In 2010, then-International President Edwin Hill appointed Dotson to serve as Indiana's SOC, a role he held until 2017.

"Jim has a mind for organizing," said Eric Jackson, Dotson's Hoosier State successor, "which aligned perfectly with his compassion for working men and women."

One of Dotson's accomplishments as an SOC was his role on a team that helped secure IBEW membership for more than 300 Sears service technicians in the Great Lakes region. Those men and women ratified their first collective bargaining agreement between Sears and Chicago Local 134 in 2013.

Based on Ruhmkorff's recommendation, in 2017 International President Lonnie R. Stephenson appointed Dotson as organizing coordinator for the Sixth District.

"We continued to move things along out of that office," Dotson said. "We have some great state organizers. Our thing was consistency: making sure people got the same information from Minnesota to southern Indiana."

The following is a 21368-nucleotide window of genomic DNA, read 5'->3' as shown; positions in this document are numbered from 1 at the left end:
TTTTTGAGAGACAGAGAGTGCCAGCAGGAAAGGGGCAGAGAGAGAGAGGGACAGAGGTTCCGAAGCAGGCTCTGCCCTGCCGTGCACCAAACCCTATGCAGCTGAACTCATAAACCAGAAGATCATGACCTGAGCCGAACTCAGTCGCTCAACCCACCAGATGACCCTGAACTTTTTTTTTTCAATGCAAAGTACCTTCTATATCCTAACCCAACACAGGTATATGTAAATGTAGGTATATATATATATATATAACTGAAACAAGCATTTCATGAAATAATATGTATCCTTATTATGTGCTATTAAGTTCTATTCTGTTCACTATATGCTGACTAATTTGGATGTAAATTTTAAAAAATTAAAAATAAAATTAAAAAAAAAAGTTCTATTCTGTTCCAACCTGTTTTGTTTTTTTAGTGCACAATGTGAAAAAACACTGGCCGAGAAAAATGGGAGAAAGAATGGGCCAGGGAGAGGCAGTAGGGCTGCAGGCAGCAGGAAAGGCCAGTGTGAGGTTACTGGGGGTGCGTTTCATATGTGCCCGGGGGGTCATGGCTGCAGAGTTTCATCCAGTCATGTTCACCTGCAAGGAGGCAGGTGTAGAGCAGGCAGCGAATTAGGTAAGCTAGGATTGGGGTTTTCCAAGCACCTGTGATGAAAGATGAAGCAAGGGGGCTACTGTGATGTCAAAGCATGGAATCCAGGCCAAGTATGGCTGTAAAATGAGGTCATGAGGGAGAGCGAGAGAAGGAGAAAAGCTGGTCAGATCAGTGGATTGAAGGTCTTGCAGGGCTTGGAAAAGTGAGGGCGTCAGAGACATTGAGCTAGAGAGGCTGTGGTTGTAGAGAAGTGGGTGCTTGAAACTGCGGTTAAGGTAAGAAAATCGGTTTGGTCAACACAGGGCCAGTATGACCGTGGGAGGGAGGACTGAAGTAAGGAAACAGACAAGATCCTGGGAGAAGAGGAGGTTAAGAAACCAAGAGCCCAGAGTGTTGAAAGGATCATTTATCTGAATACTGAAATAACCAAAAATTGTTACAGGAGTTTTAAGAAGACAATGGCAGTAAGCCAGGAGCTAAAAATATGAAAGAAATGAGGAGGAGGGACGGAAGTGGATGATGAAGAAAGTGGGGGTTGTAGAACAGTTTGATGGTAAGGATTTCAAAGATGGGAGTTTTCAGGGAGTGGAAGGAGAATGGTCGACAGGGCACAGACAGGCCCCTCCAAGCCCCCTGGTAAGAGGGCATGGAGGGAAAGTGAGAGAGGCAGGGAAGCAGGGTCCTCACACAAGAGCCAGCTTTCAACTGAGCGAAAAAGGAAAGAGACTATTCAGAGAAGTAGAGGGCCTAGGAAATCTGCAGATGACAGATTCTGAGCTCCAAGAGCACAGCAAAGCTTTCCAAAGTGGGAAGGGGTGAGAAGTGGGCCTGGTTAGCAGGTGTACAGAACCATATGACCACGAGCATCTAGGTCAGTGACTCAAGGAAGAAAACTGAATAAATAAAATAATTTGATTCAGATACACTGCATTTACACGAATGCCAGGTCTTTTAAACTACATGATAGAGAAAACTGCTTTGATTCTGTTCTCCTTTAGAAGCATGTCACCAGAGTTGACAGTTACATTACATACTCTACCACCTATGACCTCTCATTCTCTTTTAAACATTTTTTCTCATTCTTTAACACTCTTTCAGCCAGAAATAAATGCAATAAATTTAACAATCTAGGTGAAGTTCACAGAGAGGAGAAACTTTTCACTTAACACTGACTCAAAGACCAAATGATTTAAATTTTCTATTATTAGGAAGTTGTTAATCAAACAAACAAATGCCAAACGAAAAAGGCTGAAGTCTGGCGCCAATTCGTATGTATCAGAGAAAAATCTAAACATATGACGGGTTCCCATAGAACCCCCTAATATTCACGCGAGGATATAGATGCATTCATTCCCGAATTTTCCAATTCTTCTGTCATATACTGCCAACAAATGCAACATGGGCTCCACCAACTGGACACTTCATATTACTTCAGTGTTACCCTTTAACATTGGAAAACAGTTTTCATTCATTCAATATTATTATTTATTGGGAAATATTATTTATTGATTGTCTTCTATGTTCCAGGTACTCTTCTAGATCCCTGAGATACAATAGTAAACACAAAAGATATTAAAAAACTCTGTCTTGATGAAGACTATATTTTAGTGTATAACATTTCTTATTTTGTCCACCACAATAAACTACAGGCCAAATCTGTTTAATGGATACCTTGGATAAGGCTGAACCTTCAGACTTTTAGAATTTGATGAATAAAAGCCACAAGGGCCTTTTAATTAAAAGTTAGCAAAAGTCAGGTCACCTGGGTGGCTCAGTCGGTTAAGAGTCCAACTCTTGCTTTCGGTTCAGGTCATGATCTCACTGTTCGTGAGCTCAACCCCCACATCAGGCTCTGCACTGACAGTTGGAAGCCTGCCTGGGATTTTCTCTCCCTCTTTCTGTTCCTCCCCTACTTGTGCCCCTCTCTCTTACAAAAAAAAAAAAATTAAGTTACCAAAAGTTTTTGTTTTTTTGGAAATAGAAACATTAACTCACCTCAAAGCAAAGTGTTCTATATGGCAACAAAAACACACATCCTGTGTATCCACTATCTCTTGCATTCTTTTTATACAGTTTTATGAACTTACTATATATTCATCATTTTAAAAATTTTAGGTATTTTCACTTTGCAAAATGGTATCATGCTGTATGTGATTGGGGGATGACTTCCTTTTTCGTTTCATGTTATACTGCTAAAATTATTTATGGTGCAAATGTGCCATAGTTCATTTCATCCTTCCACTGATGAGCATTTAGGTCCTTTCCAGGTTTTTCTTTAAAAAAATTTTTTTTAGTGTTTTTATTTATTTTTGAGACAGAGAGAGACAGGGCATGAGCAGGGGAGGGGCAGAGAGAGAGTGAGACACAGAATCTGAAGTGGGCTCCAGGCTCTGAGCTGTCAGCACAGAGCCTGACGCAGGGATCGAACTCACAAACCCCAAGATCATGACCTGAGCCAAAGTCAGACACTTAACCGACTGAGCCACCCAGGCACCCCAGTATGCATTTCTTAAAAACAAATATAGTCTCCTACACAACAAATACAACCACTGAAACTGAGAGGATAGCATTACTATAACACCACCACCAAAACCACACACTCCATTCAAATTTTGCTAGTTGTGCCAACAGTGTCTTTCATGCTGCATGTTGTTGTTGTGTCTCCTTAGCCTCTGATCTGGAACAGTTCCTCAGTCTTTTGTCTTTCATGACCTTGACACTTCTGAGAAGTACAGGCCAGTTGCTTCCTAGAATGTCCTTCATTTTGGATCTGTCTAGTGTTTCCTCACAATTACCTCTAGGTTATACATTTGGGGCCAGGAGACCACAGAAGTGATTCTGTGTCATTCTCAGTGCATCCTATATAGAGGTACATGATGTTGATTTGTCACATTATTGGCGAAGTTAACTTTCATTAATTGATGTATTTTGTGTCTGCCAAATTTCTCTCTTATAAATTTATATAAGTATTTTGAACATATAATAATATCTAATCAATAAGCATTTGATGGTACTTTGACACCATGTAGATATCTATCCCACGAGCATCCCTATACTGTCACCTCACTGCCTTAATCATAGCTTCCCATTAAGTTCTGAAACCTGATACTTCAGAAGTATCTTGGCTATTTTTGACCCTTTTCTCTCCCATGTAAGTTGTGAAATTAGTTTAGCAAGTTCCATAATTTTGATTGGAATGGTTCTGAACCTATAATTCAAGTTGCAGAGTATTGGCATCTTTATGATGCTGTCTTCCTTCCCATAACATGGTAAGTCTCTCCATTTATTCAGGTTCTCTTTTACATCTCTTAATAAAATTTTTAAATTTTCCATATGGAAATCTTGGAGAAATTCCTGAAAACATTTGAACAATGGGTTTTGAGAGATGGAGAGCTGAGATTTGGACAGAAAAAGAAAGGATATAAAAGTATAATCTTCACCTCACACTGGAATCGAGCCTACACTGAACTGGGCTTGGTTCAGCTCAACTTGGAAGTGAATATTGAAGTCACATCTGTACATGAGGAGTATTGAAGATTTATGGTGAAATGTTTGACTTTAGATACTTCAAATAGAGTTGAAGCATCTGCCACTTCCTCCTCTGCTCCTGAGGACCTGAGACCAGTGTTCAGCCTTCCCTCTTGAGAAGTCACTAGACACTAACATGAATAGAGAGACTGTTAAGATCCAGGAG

"He believed strongly that anyone in the trade should be brought into the IBEW, and in making the IBEW competitive," said Minnesota SOC Derek Mensink.

For the past year, travel restrictions to help prevent the spread of COVID-19 have kept Dotson working from home, so for retirement, he said, "I would love just to get the hell out of the house. I used to drive 900 to 1,000 miles a week. It's hard to stop."

"He has positively touched so many electrical workers' lives throughout his noteworthy career, helping to give them the gift of IBEW membership," said Illinois SOC Charlie Laskonis, "which in turn has made our brotherhood that much stronger.

Nevertheless, Dotson is getting used to slowing down, he said. "I'm setting up a little workshop in my house, and we've got a cruise out of Australia booked for 2022."

Dotson and his wife, Anita, are the proud parents of five children — four daughters as well as one son who's now a fourth-year apprentice with Local 948. "The IBEW and these brothers and sisters have been very good to me," Dotson said. "I've been damn lucky I got into the IBEW."

The officers and staff wish Brother Dotson a long and happy retirement.


James A. Dotson